Eclipse Lounge’s exposed brick walls and candle-laden black tables create a warm ambience, luring late-nighters into relaxing and sampling the diverse menu of appetizers, wines, beers, and specialty cocktails. Settle into a zebra-striped chair to sample the hummus and pita ($10) or the assorted cheese-and-fruit plate ($12), while confiding in friends about the travails of the workweek and suspicions about the true intentions of robotic vacuum cleaners. Get a french kiss containing raspberry vodka, pineapple juice, and drop of Chambord ($8), or tingle tongues with a round of champagne martinis ($9). Oenophiles can select wine by the bottle or glass, and beer lovers can choose from domestic or imported varieties.
Winner of City Paper's reader poll for 2009 Best New Bar/Club, Over the Bar Bicycle Café attracts bicycle buffs with its décor concocted from recycled bikes and a menu that revives fatigued bikers after a pedal-tastic day. Quell rebellious stomachs with an appetizer such as the Spoke Junkie, made from baked zucchini spooled up inside three cheeses ($6.99), or the Heritage Trail hummus ($6.99), which is supplied by Salim's in Oakland. For those who recently burned enough calories to silence Richard Simmons, fill empty stomach space with the Dirt Rag Delight burger, featuring a burger smothered in peanut butter ($7.99). Taste buds looking for a spicy challenge will find a worthy duel in the Rail Trail wrap ($7.99), as tangy buffalo chicken is enveloped in pita bread and sprinkled with blue-cheese or ranch dressing. On the other hand, cyclists who had a tough day dealing with the low acceleration of their off-road penny-farthing can loosen up over an icy-cold brew.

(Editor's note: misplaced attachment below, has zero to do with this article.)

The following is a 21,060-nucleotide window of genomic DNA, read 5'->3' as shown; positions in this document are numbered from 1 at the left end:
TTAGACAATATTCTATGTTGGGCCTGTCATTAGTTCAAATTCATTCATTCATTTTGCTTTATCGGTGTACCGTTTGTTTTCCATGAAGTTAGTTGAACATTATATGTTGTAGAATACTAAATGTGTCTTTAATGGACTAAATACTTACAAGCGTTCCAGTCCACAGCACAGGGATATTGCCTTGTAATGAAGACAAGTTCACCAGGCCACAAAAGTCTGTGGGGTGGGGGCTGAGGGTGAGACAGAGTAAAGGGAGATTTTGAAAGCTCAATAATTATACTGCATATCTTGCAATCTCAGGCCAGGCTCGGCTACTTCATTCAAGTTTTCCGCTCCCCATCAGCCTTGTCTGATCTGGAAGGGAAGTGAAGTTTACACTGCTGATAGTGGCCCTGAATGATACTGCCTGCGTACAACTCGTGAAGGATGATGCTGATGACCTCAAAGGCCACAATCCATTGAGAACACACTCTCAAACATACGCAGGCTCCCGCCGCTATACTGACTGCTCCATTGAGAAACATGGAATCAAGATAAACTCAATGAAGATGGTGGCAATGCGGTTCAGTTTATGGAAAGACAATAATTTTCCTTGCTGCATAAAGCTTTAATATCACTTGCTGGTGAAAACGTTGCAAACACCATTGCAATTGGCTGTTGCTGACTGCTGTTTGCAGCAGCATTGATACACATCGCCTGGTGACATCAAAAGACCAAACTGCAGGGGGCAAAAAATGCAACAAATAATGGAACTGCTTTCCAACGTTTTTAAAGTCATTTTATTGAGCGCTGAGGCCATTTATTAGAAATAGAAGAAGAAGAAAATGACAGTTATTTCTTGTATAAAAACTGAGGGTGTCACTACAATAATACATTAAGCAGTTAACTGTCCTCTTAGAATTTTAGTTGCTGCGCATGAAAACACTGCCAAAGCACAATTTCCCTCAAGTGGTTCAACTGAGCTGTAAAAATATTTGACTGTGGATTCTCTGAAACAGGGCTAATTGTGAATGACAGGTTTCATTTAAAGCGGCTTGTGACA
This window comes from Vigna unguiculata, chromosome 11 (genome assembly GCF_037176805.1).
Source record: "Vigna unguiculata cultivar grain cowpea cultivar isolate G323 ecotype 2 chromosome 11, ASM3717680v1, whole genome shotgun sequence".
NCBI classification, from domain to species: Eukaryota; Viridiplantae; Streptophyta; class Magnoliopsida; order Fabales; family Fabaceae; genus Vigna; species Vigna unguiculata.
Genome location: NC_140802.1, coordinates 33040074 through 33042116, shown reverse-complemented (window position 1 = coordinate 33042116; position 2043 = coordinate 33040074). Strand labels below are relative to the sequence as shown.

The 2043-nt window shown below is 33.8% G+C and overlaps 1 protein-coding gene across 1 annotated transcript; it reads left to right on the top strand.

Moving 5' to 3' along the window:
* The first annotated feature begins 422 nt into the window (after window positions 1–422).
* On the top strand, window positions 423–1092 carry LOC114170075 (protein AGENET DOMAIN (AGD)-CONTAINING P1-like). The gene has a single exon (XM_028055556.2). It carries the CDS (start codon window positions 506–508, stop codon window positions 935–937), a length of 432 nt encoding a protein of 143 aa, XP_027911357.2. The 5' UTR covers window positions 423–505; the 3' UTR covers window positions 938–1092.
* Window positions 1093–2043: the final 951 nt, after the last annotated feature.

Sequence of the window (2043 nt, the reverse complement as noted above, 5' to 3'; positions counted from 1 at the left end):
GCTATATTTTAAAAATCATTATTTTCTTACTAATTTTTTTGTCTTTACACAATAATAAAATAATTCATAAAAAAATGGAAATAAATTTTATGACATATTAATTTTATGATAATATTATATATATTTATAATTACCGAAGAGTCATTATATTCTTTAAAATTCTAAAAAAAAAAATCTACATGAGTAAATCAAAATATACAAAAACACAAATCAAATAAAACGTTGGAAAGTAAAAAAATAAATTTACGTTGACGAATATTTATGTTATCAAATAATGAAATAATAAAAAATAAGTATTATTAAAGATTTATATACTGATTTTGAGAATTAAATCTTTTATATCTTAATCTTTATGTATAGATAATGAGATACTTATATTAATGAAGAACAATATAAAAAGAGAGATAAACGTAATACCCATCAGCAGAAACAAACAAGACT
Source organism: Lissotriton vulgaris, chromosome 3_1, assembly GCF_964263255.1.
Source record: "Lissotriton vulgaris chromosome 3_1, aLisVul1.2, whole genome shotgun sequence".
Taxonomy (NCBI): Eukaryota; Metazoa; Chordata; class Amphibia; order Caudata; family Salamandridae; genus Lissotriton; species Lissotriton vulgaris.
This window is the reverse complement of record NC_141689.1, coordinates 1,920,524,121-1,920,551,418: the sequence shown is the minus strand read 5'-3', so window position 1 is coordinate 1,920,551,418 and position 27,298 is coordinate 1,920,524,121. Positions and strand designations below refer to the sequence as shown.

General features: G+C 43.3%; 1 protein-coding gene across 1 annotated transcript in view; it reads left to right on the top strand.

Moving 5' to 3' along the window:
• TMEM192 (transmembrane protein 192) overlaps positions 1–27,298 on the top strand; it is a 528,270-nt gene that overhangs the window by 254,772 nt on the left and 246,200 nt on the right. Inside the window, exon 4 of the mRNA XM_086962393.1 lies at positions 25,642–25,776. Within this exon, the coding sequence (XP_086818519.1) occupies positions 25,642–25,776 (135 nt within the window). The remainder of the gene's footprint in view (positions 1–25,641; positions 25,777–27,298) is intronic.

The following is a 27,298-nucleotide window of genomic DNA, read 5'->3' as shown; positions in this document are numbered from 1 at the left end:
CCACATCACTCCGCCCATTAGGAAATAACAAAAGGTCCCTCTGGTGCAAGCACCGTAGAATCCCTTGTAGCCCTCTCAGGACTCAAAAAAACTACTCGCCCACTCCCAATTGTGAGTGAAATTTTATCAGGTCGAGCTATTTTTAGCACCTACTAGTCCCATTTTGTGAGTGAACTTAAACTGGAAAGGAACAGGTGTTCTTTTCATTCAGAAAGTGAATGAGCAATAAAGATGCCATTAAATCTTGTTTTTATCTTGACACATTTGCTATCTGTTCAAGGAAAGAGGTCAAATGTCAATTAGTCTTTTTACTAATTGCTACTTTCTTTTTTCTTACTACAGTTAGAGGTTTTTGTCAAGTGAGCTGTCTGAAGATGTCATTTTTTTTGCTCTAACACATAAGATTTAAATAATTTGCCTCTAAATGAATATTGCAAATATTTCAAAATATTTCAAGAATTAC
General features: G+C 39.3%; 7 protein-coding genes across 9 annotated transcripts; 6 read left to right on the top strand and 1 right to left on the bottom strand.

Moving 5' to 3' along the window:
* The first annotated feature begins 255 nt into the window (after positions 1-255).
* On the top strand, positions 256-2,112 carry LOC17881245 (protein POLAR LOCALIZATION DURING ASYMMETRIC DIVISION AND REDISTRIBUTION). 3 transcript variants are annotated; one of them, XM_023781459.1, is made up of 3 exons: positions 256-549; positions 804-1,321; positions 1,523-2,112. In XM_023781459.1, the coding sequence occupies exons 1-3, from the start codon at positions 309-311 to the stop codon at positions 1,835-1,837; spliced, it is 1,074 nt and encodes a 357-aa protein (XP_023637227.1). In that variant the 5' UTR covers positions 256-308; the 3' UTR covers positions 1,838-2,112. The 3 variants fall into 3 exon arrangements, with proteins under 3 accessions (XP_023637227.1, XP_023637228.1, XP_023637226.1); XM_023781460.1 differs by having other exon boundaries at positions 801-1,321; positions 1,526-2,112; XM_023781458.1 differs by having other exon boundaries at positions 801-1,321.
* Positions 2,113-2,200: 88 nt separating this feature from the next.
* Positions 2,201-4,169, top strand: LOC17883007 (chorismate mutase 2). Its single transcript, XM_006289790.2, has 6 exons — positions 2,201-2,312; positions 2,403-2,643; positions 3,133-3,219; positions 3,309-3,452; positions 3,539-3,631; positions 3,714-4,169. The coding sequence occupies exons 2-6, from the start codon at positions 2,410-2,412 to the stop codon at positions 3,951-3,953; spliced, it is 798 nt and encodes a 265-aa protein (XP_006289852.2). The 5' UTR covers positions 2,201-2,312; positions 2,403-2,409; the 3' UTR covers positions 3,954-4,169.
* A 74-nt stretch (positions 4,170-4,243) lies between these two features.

Named after retired Chicago police officer Jim Mullen, who was seriously injured in the line of duty, Mullen's Bar & Grill first opened its doors in the Windy City before branching out to Pittsburgh. Classic bar fare such as boneless wings, nachos, and burgers shares menu space with deep-fried philly cheesesteak sandwiches and SpaghettiO's straight from the can. An entire squad of flat-screen televisions hangs from exposed rafters so eaters can easily view broadcasted sports without craning their necks or duct taping rear view mirrors to their wrists. Mullen's Bar & Grill has two locations, one stationed near the cheering crowds at PNC Park and the other in the midst of the nightlife scene on Carson Street.
Carson City Saloon dishes up plates full of Americana and glasses full of sharable libations within a three-story, four-bar entree emporium. Housed in the building of a late 19th-century bank, the saloon now trades in edible equities, such as the real estate of the reuben, where the dressings of a thousand-islands spread over mountains of corned beef, sauerkraut, and swiss cheese ($8.99). Sink incisors into a house specialty, including the Titan Toothpicks, an entourage of tortillas stuffed with spicy chicken and cheese, deep fried to a golden brown, and served with a dollop of sour cream and barbecue sauce ($8.59). Satisfying every level of the male homo sapiens's food pyramid—made up of protein, protein, and spicy stuff—the Bada-Bing burger amasses a conglomeration of provolone, salami, capicola, fried egg, banana peppers, and italian dressing ($8.99).
Blue Line Grille accomplishes a rare feat by combining the electric atmosphere of a lively sports bar with a sleek layout and upscale cuisine. Diners can catch a Penguins game while they nosh on specialty pizzas, mahi-mahi, and filet mignon, or simply stick their head out the window to hear the roar of the crowd from the adjacent CONSOL Center. High-backed wooden booths and a lengthy bar framed by TVs offer plenty of comfortable seating, as does Blue Line Grill's Sin Bin—a VIP penalty box that seats up to 20.